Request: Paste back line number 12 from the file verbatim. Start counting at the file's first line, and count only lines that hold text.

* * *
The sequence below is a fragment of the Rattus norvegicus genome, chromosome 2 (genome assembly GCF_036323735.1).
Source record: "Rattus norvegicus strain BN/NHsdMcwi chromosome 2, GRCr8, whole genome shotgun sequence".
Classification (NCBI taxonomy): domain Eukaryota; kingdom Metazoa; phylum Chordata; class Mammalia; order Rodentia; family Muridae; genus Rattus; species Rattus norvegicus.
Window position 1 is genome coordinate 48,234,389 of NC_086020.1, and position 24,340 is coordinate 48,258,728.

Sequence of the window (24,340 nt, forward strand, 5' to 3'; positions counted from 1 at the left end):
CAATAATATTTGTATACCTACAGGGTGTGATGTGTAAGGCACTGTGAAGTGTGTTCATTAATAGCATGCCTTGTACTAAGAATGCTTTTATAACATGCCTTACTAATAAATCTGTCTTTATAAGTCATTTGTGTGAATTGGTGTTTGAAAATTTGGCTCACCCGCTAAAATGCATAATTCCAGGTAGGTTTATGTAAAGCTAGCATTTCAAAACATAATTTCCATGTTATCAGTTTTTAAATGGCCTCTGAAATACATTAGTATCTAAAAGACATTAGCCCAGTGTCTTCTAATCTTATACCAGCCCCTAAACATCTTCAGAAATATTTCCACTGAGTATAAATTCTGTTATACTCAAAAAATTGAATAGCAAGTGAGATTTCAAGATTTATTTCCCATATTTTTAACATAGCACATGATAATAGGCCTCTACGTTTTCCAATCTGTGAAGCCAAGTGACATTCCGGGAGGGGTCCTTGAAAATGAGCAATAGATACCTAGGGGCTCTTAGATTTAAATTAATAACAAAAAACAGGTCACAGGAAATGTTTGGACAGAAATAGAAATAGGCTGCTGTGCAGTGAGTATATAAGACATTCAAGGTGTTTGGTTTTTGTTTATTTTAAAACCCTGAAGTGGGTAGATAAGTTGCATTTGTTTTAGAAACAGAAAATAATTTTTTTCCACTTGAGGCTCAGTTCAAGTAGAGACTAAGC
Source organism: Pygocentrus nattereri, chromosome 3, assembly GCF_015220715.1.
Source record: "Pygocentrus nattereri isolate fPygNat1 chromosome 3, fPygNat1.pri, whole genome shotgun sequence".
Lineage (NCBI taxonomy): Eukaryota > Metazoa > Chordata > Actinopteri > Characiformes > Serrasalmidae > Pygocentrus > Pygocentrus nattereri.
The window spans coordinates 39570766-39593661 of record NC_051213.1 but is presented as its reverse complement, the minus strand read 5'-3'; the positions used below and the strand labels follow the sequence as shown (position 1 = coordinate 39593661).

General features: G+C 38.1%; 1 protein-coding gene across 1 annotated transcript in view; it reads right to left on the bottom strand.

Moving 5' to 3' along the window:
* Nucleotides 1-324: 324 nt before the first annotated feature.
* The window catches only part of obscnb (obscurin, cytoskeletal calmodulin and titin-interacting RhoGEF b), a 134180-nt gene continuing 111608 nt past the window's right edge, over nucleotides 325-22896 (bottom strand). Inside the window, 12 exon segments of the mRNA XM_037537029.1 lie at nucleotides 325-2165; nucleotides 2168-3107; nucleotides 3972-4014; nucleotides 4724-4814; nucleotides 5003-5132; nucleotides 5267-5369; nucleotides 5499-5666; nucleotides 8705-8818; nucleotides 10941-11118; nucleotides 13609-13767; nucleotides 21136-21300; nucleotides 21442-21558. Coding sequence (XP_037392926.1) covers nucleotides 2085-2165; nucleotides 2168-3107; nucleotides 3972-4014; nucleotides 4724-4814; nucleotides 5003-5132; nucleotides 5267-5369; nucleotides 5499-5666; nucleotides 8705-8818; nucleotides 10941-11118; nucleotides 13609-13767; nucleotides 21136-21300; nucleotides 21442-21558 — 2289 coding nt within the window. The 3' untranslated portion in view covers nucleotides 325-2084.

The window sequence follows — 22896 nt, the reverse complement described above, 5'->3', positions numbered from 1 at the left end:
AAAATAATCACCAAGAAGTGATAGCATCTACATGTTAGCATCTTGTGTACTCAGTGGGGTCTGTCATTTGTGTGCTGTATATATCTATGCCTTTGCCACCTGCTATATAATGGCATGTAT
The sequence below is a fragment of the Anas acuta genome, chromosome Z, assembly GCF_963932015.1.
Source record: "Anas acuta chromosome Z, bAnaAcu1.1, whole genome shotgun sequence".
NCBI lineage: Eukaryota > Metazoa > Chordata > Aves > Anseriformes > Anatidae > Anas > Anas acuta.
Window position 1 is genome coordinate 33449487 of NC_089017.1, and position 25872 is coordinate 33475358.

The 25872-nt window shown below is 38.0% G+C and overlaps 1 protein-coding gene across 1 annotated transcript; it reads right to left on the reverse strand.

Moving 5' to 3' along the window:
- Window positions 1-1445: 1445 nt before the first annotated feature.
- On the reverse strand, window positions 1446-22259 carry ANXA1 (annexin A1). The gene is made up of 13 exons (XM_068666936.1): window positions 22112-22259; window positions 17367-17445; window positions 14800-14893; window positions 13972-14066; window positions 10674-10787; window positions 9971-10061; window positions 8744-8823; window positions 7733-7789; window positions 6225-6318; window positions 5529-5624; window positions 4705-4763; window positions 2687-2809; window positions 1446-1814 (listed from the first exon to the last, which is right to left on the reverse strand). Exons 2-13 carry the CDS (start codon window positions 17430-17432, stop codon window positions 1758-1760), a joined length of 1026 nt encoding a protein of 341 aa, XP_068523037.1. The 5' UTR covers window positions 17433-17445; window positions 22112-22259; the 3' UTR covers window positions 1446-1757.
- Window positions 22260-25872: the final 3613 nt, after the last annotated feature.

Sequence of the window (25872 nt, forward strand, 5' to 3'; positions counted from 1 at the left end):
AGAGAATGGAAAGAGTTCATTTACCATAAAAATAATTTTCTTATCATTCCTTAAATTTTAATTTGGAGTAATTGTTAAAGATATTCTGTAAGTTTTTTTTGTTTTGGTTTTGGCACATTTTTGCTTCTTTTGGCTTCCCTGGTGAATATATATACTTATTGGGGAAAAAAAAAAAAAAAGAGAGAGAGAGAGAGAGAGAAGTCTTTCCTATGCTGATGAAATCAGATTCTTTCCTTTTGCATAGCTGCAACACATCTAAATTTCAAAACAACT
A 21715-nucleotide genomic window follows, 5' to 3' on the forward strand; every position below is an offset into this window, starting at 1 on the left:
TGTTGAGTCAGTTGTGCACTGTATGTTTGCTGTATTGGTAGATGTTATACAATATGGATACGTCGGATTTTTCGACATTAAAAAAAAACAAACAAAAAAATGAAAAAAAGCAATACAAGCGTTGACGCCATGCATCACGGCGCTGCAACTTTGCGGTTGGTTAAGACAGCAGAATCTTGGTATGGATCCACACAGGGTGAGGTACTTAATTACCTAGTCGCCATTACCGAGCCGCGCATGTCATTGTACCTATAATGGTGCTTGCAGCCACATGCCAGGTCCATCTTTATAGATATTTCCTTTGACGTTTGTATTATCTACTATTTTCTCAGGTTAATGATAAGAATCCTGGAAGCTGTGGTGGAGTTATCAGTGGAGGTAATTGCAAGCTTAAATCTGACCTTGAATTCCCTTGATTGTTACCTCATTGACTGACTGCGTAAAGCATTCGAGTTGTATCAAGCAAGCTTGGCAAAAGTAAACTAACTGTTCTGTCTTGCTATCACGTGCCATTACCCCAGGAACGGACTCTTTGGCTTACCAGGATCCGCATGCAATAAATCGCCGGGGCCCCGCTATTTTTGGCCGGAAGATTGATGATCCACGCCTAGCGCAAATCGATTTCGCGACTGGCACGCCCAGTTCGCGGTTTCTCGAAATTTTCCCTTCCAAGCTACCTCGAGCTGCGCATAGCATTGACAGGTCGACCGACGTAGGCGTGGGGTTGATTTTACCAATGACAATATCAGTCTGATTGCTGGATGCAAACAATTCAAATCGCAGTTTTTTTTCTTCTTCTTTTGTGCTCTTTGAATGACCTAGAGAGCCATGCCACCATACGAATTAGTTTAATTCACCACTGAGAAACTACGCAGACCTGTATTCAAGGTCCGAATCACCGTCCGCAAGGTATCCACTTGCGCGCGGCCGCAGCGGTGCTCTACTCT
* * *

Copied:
Moving 5' to 3' along the window: